A recent series of conciliatory gestures by the US would keep momentum for dialogue with North Korea alive, but it is unlikely to lead North Korea to the negotiating table for denuclearization, experts said Sunday.
US Vice President Mike Pence was expected to give a speech on North Korea’s human rights abuses last week, but the plan was scrapped due in part to concerns about angering or alienating the North and further derailing US-North Korea nuclear talks, ABC News reported, citing a source.
Washington’s top nuclear envoy said Friday that the US will review easing travel restrictions on North Korea to facilitate humanitarian aid to the impoverished country, in an apparent attempt to appease Pyongyang, which is not engaging Washington in working-level and senior-level talks.
Stephen Biegun, the US special representative for North Korea, told reporters in Seoul on Friday that the US is willing to move to the next stage of discussions with the North, and willing to explore “a number of other things” to build trust with the reclusive country.
The US also greenlighted inter-Korean projects, including the two Koreas’ groundbreaking ceremony for inter-Korean railway and road connection and their joint recovery of war remains.
But US officials were guarded against such moves being interpreted as signaling sanctions relief.
Secretary of State Mike Pompeo and Biegun reiterated Washington will stick to unilateral and international sanctions against North Korea until it takes more irreversible, verifiable steps toward relinquishing its nuclear arsenal.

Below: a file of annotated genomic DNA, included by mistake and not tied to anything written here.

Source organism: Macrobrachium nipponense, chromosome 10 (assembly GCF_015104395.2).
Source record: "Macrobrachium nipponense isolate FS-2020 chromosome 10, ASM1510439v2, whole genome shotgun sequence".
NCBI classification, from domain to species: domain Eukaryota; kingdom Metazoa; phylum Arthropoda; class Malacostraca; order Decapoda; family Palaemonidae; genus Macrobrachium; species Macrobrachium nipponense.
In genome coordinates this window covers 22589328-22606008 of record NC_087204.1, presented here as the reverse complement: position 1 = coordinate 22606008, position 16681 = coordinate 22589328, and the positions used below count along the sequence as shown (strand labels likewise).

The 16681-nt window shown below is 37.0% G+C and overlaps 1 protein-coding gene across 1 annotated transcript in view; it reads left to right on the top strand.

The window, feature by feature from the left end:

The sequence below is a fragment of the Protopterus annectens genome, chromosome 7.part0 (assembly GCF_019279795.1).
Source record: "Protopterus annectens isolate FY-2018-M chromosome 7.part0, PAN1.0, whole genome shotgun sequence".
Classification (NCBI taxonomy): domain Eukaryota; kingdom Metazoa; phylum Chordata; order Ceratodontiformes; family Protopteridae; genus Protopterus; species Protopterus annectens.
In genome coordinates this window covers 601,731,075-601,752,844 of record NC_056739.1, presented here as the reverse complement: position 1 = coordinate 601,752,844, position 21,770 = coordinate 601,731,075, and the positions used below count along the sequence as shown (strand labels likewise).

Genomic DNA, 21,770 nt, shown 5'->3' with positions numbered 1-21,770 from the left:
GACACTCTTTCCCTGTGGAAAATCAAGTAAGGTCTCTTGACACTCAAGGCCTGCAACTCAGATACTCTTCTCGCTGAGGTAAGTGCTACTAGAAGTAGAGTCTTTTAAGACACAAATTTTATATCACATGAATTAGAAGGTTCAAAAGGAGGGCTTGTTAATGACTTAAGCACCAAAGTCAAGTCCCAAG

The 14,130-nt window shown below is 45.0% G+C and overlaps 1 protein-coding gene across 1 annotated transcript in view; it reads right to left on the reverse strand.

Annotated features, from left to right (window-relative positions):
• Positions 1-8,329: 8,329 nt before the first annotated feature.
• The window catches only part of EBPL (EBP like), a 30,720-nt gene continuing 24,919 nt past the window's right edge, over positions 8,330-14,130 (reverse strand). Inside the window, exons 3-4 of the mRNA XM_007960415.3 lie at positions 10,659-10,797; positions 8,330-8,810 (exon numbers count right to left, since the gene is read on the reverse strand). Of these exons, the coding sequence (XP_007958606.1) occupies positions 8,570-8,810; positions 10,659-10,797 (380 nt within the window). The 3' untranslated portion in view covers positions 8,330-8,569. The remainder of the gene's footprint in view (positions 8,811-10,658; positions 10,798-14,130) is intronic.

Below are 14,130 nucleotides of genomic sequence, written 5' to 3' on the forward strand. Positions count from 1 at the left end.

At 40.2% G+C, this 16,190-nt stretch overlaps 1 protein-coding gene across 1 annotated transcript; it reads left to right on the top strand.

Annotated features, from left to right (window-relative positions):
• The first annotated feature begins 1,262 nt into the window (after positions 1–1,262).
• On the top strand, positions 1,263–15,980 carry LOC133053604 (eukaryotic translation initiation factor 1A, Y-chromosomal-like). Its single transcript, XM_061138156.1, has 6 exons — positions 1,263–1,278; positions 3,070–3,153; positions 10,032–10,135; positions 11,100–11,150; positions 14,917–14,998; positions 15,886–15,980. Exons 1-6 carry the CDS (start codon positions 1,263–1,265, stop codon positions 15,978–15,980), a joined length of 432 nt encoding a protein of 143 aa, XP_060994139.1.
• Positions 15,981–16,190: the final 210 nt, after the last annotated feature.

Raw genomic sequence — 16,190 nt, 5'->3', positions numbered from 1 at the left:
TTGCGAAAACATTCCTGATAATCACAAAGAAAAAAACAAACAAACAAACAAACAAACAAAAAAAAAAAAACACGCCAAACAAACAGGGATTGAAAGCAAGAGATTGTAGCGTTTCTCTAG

A deadlock in North Korea-US denuclearization talks are likely to continue despite Washington’s friendly gestures, experts say.
“Loosening restrictions on humanitarian aid signals a shift in the US’ position toward taking a flexible approach in negotiations with North Korea to keep alive momentum for dialogue,” said Shin Beom-chul, a research fellow at the Asan Institute for Policy Studies. “The US is sending a positive message that it could discuss any reward except for sanctions relief.”
“But North Korea is unlikely to come to the negotiating table for now, as it appears to be dragging its feet to gain more concessions from the US in the lead-up to the second summit between North Korea and the US.”
Hailing this year’s progress in nuclear diplomacy with the North, US Secretary of State Mike Pompeo said in an interview that Washington is “counting on” a second summit between US President Donald Trump and North Korean leader Kim Jong-un.
Trump said the summit could be held in January or February.
Washington’s move still fails to address a “fundamental problem” — sanctions against North Korea, another expert said.
“North Koreans think that other problems can be solved only when a fundamental problem is solved,” said Koh Yu-hwan, a professor at Dongguk University. “What the US has offered does not address what North Korea fundamentally wants — improvement in relations and building trust with the US. It only contributes to forming a mood for dialogue.”
North Korea sees no point of engaging the US in working-level and senior-level talks because what it wants is trust-building measures — such as sanctions relief and an end-of-war declaration — that require US President Donald Trump to make a bold decision, he said.
North Korea has been calling for the easing of sanctions against the communist state in return for all the measures it has already taken, including the dismantling of its major nuclear test site in Punggye-ri and missile engine test site in Tongchang-ri.
The North views sanctions relief as a major gesture by the US to build mutual trust.
On Thursday, North Korea said through its official Korean Central News Agency that lifting sanctions on the communist nation would be a “touchstone” of Washington’s commitment to denuclearization of the Korean Peninsula.